The unique properties of many structural and functional materials originate from structural phase transformations with symmetry breaking that produce self-accommodating multi-phase and polydomain microstructural patterns. Familiar examples include ferroelectrics, ferromagnetics and shape memory alloys (SMAs). Even though the micron-scale domain structures in some of these materials have been studied for over a century (such as the martensitic domain structures), the properties of their nano-domain counterparts have not yet been explored till recently. In this presentation, using structural transformations in ferroelastic systems (including TiNi SMAs and GUM metals) as examples and by computer simulations, we show how to utilize defect engineering or transformation pathway engineering to develop novel nanostructures with unprecedented properties, including nearly hysteresis-free and linear superelasticity, nearly zero thermal expansion (Invar anomaly), and low and temperature-independent elastic modulus (Elinvar anomaly). Utilizing non-conventional, solid-solid phase transformation pathways to generate high density of hetero-phase interfaces either uniformly or non-uniformly distributed in space will also be demonstrated. Most of these new alloy design concepts demonstrated by the computer simulations have been realized in experiments and most of the simulation predictions have been confirmed by experimental characterization and testing. The findings have not only allowed us to solve some long-standing puzzles, but could also open a new avenue for the development of new concepts and design strategies for next generation of smart nano-structured materials for widespread technological applications.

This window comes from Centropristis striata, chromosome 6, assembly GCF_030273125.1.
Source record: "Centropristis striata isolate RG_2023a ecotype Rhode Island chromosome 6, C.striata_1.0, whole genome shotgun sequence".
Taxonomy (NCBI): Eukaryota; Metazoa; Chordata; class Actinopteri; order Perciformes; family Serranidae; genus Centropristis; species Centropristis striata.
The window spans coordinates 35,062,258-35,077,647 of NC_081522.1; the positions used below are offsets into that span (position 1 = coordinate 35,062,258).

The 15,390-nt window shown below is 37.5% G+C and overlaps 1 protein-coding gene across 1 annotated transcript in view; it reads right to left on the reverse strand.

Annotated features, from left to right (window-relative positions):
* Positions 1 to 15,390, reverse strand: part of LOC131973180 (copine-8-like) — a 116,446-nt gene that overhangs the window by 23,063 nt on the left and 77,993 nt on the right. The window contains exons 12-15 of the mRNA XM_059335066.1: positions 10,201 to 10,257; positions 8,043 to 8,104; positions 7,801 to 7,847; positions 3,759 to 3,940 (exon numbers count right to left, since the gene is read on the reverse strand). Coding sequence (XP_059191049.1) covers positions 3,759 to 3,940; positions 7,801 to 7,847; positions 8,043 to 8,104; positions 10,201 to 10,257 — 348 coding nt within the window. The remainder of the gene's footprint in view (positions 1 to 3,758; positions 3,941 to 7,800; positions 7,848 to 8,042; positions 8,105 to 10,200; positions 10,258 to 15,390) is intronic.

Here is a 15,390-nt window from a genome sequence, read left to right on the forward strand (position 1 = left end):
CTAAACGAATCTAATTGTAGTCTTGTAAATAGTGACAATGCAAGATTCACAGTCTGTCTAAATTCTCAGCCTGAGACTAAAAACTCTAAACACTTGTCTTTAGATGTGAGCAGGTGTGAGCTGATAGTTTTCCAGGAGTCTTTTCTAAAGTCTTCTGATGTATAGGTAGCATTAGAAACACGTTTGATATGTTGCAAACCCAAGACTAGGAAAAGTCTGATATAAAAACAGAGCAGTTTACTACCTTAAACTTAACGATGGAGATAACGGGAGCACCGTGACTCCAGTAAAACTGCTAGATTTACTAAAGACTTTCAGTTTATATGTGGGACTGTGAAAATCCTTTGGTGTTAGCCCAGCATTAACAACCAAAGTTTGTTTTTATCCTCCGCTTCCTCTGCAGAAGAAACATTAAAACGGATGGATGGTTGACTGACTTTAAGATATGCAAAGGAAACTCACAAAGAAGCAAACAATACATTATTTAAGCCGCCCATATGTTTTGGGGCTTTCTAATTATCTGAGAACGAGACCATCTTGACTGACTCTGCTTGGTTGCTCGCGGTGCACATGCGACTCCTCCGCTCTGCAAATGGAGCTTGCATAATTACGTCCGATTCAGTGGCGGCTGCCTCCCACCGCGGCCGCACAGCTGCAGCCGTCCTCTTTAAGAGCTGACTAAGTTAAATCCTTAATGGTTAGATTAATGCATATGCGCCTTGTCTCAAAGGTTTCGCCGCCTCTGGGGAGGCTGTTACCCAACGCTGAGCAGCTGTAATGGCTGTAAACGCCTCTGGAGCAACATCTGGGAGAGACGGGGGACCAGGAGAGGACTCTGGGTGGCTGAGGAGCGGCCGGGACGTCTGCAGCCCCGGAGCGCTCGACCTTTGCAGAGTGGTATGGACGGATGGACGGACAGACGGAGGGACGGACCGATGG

Professor Wang received his B.S. (1982) in Metallurgy from Northeastern University of China and Ph.D. (1995) in Materials Science and Engineering from Rutgers University. He joined the MSE Department at The Ohio State University (OSU) in 1996 as an assistant professor and became a full professor in 2005. His research interests are in the field of theoretical modeling and computer simulation of microstructure evolution during phase transformations and plastic deformation in high temperature Ni-base superalloys, Ti-, Al- and Mg-alloys, ferroic functional materials and metallic glasses. He is at the forefront of developing and applying mesoscopic modeling approaches (in particular the phase-field method and its integration with atomistic and continuum approaches) for both fundamental and applied research. Prof. Wang has received numerous awards including CAREER Award (1997) from NSF, KC Wong Research Award (2005) from Education Foundation of Hong Kong, Hsun Lee Research Award (2006) from Institute of Metal Research, Chinese Academy of Science, ARC International Fellow (2009) from Australian Research Council, Harrison Faculty Award for Excellence in Engineering Education (2010) from OSU, Fraunhofer Bessel Research Award (2012) from Alexander von Humboldt Foundation of Germany, and Prof. Brahm Prakash Visiting Chair (2014) from Indian Institute of Science. Prof. Wang has published ~ 190 refereed journal articles (~ 90 in Acta Materialia).